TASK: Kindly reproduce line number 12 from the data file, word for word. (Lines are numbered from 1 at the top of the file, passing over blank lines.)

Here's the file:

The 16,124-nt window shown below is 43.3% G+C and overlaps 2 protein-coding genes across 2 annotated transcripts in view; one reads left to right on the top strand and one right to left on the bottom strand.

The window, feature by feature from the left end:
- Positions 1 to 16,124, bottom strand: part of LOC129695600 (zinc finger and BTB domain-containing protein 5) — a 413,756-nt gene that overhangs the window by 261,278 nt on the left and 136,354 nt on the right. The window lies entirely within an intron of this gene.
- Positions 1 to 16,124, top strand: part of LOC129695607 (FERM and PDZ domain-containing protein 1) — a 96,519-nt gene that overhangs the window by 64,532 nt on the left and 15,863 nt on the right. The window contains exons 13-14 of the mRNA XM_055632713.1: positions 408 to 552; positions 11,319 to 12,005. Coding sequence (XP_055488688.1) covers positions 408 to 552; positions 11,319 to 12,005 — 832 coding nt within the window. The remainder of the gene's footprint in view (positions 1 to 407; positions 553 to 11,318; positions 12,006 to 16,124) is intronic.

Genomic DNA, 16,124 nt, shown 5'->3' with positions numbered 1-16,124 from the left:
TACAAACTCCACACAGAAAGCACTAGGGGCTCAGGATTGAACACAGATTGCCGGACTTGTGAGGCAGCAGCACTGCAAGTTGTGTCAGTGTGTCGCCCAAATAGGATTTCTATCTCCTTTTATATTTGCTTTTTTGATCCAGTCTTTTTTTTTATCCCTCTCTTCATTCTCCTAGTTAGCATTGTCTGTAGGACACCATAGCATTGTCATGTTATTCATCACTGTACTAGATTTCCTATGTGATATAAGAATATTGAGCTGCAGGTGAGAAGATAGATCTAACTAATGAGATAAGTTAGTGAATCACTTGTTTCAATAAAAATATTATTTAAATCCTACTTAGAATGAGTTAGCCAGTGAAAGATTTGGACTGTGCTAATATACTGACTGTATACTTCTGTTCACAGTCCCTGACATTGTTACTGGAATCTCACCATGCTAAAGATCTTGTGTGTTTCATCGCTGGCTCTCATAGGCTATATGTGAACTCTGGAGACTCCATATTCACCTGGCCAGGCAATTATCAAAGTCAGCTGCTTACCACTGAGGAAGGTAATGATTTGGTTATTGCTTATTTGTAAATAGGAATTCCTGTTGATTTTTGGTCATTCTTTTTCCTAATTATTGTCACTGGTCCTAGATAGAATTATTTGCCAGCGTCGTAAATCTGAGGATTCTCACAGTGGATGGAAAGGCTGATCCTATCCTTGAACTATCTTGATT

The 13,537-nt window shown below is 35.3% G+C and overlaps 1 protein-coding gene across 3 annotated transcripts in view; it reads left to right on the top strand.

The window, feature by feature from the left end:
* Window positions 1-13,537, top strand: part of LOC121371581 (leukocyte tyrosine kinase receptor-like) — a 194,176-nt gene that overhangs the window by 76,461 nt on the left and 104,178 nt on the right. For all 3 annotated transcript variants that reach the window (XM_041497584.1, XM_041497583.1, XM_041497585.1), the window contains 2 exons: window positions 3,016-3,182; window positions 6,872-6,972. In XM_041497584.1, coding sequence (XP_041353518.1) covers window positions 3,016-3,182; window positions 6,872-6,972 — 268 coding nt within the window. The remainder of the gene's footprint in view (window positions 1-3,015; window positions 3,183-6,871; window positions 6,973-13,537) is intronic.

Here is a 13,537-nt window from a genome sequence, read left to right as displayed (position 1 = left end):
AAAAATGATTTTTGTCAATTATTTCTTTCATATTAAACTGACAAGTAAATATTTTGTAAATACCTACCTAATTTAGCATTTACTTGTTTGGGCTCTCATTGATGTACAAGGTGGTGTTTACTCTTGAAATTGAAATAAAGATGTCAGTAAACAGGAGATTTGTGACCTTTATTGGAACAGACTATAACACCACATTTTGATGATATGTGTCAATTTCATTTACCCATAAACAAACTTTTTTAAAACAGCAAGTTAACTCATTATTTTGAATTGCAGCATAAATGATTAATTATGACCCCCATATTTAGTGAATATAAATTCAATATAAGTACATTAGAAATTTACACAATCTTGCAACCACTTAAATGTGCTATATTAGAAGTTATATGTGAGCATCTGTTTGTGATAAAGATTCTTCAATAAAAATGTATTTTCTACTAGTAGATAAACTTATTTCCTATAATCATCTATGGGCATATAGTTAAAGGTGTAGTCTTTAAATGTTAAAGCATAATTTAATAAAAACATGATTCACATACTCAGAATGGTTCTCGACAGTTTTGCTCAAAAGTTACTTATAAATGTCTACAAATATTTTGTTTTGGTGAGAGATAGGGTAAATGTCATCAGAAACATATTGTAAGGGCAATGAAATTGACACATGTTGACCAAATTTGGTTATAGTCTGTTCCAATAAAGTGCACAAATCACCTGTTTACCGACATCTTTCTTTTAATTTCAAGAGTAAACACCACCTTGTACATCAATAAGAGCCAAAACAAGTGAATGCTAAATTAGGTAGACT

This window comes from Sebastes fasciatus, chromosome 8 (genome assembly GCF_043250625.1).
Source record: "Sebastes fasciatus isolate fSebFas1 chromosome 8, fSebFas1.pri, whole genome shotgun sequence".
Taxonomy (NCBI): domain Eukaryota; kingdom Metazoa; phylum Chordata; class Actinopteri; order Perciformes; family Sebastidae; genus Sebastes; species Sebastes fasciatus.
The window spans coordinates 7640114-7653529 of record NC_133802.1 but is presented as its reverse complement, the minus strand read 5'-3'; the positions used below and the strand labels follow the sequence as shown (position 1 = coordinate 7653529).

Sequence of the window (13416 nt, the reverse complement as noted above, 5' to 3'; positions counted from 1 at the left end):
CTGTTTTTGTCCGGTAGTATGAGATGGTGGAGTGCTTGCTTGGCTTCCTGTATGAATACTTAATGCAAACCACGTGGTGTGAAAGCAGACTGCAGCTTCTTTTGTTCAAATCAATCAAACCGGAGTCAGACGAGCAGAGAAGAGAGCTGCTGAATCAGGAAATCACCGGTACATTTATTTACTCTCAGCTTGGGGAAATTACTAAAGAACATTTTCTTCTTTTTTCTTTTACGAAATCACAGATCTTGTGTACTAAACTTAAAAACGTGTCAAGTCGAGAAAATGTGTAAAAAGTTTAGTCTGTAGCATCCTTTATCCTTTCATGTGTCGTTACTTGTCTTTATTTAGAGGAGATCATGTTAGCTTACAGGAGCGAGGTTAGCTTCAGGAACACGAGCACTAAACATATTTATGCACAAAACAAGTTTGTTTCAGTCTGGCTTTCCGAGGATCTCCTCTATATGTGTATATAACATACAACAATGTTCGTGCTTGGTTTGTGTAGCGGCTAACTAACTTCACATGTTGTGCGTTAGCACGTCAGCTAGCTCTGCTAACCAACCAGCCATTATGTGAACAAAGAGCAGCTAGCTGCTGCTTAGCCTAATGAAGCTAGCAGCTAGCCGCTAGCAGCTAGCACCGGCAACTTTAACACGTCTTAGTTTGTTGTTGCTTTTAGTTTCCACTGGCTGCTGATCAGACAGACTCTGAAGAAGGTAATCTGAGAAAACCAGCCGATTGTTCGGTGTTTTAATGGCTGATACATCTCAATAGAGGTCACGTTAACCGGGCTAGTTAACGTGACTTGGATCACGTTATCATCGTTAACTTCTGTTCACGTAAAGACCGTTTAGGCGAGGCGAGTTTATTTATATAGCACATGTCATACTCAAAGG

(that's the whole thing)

This window comes from Sebastes fasciatus, chromosome 8 (genome assembly GCF_043250625.1).